2-Would investors see this diversification of their utility business as a step away from the reliable business model and therefore bump up NextEra’s cost of capital?
V., AEP is going through the same challenges a lot of the coal heavy utilities have been going through these past 5 years (Duke and Southern Company also come to mind). What these players have found, as you have pointed out, is that the economics have been working out drastically in favor of natural gas plants by itself without factoring in any environmental benefits. Where I am struggling with in your thesis is, if coal power is indeed being priced out of the market, then how are they able to find any consumers willing to buy it through this direct purchase agreement at all? It would make sense then that these customers would get cheaper power from buying it from the grid then.
Interesting perspective. In the particular case of Exxon, do you feel that there is room to diversify into clean alternatives in an aggressive way? This would help maintain regulatory goodwill and reduce the risk of large regulatory change, but I am not sure if it fits into Exxon’s structure or core competencies. The fact remains that while Exxon can factor in the cost of carbon for new capital investments, most of its current investments were made without factoring that, and a high price on carbon could turn many of these investments unprofitable overnight.
JPrice and Concerned Corker,
I actually believe the market potential for off-grid backup power is huge, but it is directly tied to whether companies like GoElectric can offer a compelling enough value over traditional diesel powered backup generators. Paradoxically, as renewable penetration increases in the national grid, the grid becomes less reliable because these sources are highly variable and place a heavy strain on the grid. For any company that has any sort of high value manufacturing, the value of lost load for even a fraction of a day can very quickly turn into millions of dollars, and so investing in backup power is something all these plants already do. Additionally, the growth in manufacturing in the US is primarily concentrated in states like South Carolina and Texas, places which are very vulnerable to storm interruptions; therefore, the value is there. The point comes back to these large companies are already investing in back up power when they build these plants, and companies like GoElectric need to offer compelling value over traditional backup power solutions in order to gain any substantial amount of market share.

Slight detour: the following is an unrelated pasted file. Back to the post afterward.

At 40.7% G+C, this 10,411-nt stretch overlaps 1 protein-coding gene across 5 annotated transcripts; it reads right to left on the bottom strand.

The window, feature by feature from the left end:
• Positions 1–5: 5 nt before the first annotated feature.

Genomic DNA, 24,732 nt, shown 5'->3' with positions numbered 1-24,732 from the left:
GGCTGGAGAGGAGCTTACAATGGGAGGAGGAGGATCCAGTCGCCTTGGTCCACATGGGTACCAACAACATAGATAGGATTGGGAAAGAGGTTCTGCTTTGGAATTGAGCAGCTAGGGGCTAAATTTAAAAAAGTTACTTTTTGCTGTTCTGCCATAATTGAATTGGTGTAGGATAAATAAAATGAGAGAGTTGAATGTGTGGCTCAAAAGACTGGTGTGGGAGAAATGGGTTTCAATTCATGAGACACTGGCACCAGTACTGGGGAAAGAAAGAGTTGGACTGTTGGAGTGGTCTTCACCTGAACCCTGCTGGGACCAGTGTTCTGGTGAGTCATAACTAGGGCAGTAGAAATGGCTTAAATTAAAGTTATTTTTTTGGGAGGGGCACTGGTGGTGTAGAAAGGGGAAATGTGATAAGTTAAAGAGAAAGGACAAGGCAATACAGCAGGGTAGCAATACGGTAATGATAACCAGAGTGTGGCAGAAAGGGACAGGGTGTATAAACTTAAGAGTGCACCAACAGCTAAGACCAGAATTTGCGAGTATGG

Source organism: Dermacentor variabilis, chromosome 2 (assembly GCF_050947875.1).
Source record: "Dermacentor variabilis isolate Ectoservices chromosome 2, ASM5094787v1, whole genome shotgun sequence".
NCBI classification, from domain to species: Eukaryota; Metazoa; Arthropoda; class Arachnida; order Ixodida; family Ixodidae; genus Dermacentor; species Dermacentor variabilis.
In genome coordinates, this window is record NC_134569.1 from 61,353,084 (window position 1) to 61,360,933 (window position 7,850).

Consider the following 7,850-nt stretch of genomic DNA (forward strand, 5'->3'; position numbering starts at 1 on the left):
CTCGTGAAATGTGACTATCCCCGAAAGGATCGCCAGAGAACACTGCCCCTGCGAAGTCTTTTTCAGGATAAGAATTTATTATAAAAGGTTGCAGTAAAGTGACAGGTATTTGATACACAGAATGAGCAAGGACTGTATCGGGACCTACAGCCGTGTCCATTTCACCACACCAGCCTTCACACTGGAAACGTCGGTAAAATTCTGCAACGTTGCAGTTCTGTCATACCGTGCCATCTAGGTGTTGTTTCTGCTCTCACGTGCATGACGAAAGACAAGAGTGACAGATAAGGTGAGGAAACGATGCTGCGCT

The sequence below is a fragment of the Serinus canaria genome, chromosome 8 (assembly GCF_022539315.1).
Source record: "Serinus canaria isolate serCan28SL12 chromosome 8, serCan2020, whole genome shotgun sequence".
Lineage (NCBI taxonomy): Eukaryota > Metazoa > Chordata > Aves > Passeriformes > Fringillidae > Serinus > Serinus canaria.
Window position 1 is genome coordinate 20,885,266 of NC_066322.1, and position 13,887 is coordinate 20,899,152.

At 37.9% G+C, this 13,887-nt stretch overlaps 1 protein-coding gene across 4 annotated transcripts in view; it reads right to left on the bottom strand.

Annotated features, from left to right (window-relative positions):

I agree that in principle it would make sense to raise prices until consumption is brought down to levels where shortages are no longer a concern, but in practice I would not take this approach for PRASA and Puerto Rico. PRASA already had to enact a 67% rate hike in 2014, which has pushed the water bill of the average household to over 6% of household income, way over the average 2% of income in the US. Additionally, the economy in Puerto Rico is currently very weak, and any additional cost on business deepens the effect of the recession. Finally, as PRASA loses over 60% of the water that it produces, it is a hard pill to swallow to raise prices again to control resources when they themselves are not managing the available resources effectively.